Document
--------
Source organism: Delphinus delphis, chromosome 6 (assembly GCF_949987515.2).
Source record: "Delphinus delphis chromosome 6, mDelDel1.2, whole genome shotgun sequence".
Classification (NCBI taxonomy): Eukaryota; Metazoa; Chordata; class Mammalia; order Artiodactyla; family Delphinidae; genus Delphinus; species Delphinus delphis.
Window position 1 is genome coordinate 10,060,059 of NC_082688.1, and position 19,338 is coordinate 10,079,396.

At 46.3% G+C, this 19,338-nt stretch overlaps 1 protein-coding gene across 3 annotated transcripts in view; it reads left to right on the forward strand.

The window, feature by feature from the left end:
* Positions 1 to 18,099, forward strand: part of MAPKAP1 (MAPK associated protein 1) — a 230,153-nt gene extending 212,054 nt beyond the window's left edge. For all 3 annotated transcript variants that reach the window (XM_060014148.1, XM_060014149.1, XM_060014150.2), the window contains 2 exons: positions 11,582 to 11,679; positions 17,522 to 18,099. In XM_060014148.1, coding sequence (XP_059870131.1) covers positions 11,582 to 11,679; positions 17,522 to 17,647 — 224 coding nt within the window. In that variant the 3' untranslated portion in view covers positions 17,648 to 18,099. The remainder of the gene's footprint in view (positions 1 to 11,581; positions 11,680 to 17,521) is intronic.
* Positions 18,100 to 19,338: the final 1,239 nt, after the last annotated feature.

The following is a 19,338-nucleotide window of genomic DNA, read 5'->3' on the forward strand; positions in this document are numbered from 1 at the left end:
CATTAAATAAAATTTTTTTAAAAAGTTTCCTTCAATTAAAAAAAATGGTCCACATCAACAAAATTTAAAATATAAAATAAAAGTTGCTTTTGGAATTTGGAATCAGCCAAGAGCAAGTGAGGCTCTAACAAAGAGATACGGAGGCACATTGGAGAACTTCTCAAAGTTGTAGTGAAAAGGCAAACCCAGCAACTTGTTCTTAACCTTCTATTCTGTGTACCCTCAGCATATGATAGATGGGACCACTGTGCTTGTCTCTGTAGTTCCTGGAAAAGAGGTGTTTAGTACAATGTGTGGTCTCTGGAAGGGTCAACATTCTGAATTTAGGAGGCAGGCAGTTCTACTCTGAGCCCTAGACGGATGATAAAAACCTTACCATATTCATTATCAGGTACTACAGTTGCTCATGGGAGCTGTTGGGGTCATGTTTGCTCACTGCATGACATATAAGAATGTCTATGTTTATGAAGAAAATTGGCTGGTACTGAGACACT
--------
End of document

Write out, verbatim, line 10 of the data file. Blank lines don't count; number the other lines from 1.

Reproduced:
CATTAAATAAAATTTTTTTAAAAAGTTTCCTTCAATTAAAAAAAATGGTCCACATCAACAAAATTTAAAATATAAAATAAAAGTTGCTTTTGGAATTTGGAATCAGCCAAGAGCAAGTGAGGCTCTAACAAAGAGATACGGAGGCACATTGGAGAACTTCTCAAAGTTGTAGTGAAAAGGCAAACCCAGCAACTTGTTCTTAACCTTCTATTCTGTGTACCCTCAGCATATGATAGATGGGACCACTGTGCTTGTCTCTGTAGTTCCTGGAAAAGAGGTGTTTAGTACAATGTGTGGTCTCTGGAAGGGTCAACATTCTGAATTTAGGAGGCAGGCAGTTCTACTCTGAGCCCTAGACGGATGATAAAAACCTTACCATATTCATTATCAGGTACTACAGTTGCTCATGGGAGCTGTTGGGGTCATGTTTGCTCACTGCATGACATATAAGAATGTCTATGTTTATGAAGAAAATTGGCTGGTACTGAGACACT